Alexander credits much of her success to the faculty of Paine College. “I feel that I’m extremely prepared because of my professors at Paine. I went to a summer program at UGA and I could compete with students from all over. I felt like my department did a great job.”

She also offers advice to students of all majors.
Alexander’s Advice: It’s all about taking advantage of opportunities; working hard at what you do and not letting anything deter you.

Alexander will be the first in her family to attend graduate school and obtain a Ph.D.
Spotlighted on: 3/19/2009

Sheryona Green

Ms. Sheryona Green, a senior biology major, from Hawkinsville, Ga. will attend the Undergraduate Minority Education Program at the 2009 Society of Toxicology Annual meeting to be held March 2009 in Baltimore, Maryland.

The Society of Toxicology (SOT) Annual Meeting is the largest toxicology meeting and exhibition in the world, attracting more than 6,500 scientists from industry, academia, and government from various countries around the globe. Students will experience keynote address and special lectures, to a wide range of symposia sessions to continuing education courses that cover the basic and the advanced topics of the day, to the workshops, thematic sessions that complement the symposia, roundtables, poster sessions, and award presentations.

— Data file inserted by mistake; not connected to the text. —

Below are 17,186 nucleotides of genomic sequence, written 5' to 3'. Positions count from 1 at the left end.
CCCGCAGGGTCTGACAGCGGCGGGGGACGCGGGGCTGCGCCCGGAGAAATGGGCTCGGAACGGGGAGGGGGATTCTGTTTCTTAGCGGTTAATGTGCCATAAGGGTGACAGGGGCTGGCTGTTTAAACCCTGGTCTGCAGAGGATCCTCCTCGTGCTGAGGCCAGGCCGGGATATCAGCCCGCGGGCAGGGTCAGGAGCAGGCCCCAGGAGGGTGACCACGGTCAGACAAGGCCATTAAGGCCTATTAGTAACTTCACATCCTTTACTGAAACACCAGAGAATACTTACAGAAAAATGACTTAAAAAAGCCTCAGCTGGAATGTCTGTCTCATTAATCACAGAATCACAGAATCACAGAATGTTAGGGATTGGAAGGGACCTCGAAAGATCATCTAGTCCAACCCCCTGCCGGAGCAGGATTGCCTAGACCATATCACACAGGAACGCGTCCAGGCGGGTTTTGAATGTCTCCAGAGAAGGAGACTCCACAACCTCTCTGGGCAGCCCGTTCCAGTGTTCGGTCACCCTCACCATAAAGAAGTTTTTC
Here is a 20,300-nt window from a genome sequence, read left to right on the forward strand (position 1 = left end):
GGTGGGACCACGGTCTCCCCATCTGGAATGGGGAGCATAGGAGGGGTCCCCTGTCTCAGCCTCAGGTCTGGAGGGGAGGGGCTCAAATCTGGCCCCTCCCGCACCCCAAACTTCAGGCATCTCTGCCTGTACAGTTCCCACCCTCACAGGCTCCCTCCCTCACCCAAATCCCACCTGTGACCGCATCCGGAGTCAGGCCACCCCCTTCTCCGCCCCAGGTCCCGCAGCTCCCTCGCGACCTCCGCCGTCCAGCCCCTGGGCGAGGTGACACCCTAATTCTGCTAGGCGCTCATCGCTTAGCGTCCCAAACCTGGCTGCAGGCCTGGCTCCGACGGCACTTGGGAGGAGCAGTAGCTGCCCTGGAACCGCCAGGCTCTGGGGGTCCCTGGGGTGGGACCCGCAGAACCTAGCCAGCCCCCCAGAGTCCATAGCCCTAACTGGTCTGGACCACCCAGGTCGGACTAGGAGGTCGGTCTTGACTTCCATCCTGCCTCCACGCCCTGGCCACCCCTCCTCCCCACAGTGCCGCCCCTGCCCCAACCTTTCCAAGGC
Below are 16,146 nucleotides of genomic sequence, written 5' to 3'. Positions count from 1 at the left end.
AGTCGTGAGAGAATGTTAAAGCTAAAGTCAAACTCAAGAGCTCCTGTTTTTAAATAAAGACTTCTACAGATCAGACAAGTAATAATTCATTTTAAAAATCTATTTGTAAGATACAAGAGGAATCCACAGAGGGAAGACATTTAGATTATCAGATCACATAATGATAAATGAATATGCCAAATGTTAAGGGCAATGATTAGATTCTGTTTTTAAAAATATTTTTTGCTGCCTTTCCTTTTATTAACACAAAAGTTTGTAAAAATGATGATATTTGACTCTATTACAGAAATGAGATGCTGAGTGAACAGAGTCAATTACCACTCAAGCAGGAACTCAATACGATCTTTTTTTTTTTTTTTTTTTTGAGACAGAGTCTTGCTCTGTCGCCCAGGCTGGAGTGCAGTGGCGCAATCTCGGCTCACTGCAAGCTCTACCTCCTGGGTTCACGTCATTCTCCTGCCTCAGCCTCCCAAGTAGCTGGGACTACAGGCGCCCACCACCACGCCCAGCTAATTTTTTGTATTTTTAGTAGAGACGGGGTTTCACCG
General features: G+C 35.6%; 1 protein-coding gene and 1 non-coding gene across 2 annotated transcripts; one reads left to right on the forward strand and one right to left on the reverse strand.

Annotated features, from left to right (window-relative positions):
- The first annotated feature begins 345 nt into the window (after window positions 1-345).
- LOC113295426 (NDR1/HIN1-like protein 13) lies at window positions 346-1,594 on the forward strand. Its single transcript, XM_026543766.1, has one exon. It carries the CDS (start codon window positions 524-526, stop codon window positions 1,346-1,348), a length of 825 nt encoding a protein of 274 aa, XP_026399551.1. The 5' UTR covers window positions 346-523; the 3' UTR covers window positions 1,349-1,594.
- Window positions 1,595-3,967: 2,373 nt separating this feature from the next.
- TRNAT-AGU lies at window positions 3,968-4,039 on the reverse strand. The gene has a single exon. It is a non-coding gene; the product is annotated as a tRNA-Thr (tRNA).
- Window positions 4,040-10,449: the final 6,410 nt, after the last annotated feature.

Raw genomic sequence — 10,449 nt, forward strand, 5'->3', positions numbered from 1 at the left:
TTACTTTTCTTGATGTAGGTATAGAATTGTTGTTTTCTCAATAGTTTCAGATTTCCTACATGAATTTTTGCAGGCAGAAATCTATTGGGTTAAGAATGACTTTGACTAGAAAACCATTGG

“I see this as a great opportunity for learning and networking,” Green said. She is excited to view presentations from scientist around the world and inspire other biology majors to take advantage of great opportunities like this.

Green’s Advice: “You’ll never know if you are eligible for scholarships, internships and travel awards unless you apply.”

Green is examining the Medical College of Georgia’s medical school or nursing program.

Green will be joined by Ms. Camillia Little biology major and chemistry major, Ms. Mauricia Gaines who also received competitive travel awards to attend the conference.
Spotlighted on: 3/19/2009

Tiffany Beverly

Tiffany Beverly, a junior Management Information Systems major, from Los Angeles, California will intern with the United States Department of Homeland Security in Summer 2009. “I was overwhelmed when I heard the news,” Beverly said. Initially I thought it was something I didn’t have time to apply for because of my schedule, but I took the time out and now I’m reaping the reward.”

The intent of the Department of Homeland Security Summer Research Team Program for Minority Serving Institutions is to provide research opportunities to increase and enhance the scientific leadership. The program is designed to engage undergraduate, graduate and early career faculty, in research that will provide them opportunities to understand the mission and research needs of DHS and advance research areas of importance to DHS, while strengthening the talent pool of scientist and engineers.

She is pleased with the education she’s received from Paine College and credits the college’s curriculum. “All my computer and business classes have given me everything I need up until this point. Now it’s up to me to execute,” Beverly said.

Beverly’s Advice: “If you take 10 minutes of your time to complete applications, it could result in 10 new opportunities.”

After graduation, Beverly plans to attend graduate school and ultimately teach computer skills at an elementary school.
Spotlighted on: 3/19/2009